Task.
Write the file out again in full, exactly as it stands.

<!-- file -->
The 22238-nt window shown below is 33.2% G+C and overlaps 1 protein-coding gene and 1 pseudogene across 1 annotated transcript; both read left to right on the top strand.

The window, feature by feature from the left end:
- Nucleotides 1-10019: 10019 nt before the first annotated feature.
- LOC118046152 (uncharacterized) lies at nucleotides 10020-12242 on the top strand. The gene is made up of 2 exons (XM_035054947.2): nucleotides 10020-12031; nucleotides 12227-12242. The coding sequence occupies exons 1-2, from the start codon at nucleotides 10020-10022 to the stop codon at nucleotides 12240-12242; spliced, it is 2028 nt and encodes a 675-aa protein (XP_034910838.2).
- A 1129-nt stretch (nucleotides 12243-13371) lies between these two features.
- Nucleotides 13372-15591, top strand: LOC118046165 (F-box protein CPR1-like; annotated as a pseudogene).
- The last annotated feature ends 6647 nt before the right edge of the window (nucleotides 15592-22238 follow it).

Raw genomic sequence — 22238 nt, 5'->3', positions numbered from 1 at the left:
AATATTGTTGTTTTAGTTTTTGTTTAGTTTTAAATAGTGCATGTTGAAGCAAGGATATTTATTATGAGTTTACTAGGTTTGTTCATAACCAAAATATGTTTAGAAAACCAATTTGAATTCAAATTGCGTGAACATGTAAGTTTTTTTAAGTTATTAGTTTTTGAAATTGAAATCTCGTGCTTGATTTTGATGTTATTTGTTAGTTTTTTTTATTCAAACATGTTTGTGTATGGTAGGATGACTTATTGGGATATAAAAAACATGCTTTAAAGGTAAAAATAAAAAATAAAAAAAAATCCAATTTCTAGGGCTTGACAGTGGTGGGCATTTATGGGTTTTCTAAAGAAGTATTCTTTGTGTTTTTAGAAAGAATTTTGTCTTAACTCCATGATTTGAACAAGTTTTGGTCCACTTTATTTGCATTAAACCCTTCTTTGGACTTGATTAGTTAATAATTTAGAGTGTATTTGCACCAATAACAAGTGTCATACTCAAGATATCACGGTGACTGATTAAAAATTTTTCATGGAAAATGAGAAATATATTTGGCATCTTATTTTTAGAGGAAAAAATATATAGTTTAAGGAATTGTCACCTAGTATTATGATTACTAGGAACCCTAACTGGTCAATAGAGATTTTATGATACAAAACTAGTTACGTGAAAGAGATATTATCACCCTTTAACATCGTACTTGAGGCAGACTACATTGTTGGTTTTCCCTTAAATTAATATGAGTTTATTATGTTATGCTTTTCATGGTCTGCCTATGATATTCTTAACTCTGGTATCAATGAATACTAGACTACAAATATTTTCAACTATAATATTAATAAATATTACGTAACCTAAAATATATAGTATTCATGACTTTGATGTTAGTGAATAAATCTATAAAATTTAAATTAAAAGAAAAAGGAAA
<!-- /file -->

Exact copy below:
The 22238-nt window shown below is 33.2% G+C and overlaps 1 protein-coding gene and 1 pseudogene across 1 annotated transcript; both read left to right on the top strand.

The window, feature by feature from the left end:
- Nucleotides 1-10019: 10019 nt before the first annotated feature.
- LOC118046152 (uncharacterized) lies at nucleotides 10020-12242 on the top strand. The gene is made up of 2 exons (XM_035054947.2): nucleotides 10020-12031; nucleotides 12227-12242. The coding sequence occupies exons 1-2, from the start codon at nucleotides 10020-10022 to the stop codon at nucleotides 12240-12242; spliced, it is 2028 nt and encodes a 675-aa protein (XP_034910838.2).
- A 1129-nt stretch (nucleotides 12243-13371) lies between these two features.
- Nucleotides 13372-15591, top strand: LOC118046165 (F-box protein CPR1-like; annotated as a pseudogene).
- The last annotated feature ends 6647 nt before the right edge of the window (nucleotides 15592-22238 follow it).

Raw genomic sequence — 22238 nt, 5'->3', positions numbered from 1 at the left:
AATATTGTTGTTTTAGTTTTTGTTTAGTTTTAAATAGTGCATGTTGAAGCAAGGATATTTATTATGAGTTTACTAGGTTTGTTCATAACCAAAATATGTTTAGAAAACCAATTTGAATTCAAATTGCGTGAACATGTAAGTTTTTTTAAGTTATTAGTTTTTGAAATTGAAATCTCGTGCTTGATTTTGATGTTATTTGTTAGTTTTTTTTATTCAAACATGTTTGTGTATGGTAGGATGACTTATTGGGATATAAAAAACATGCTTTAAAGGTAAAAATAAAAAATAAAAAAAAATCCAATTTCTAGGGCTTGACAGTGGTGGGCATTTATGGGTTTTCTAAAGAAGTATTCTTTGTGTTTTTAGAAAGAATTTTGTCTTAACTCCATGATTTGAACAAGTTTTGGTCCACTTTATTTGCATTAAACCCTTCTTTGGACTTGATTAGTTAATAATTTAGAGTGTATTTGCACCAATAACAAGTGTCATACTCAAGATATCACGGTGACTGATTAAAAATTTTTCATGGAAAATGAGAAATATATTTGGCATCTTATTTTTAGAGGAAAAAATATATAGTTTAAGGAATTGTCACCTAGTATTATGATTACTAGGAACCCTAACTGGTCAATAGAGATTTTATGATACAAAACTAGTTACGTGAAAGAGATATTATCACCCTTTAACATCGTACTTGAGGCAGACTACATTGTTGGTTTTCCCTTAAATTAATATGAGTTTATTATGTTATGCTTTTCATGGTCTGCCTATGATATTCTTAACTCTGGTATCAATGAATACTAGACTACAAATATTTTCAACTATAATATTAATAAATATTACGTAACCTAAAATATATAGTATTCATGACTTTGATGTTAGTGAATAAATCTATAAAATTTAAATTAAAAGAAAAAGGAAA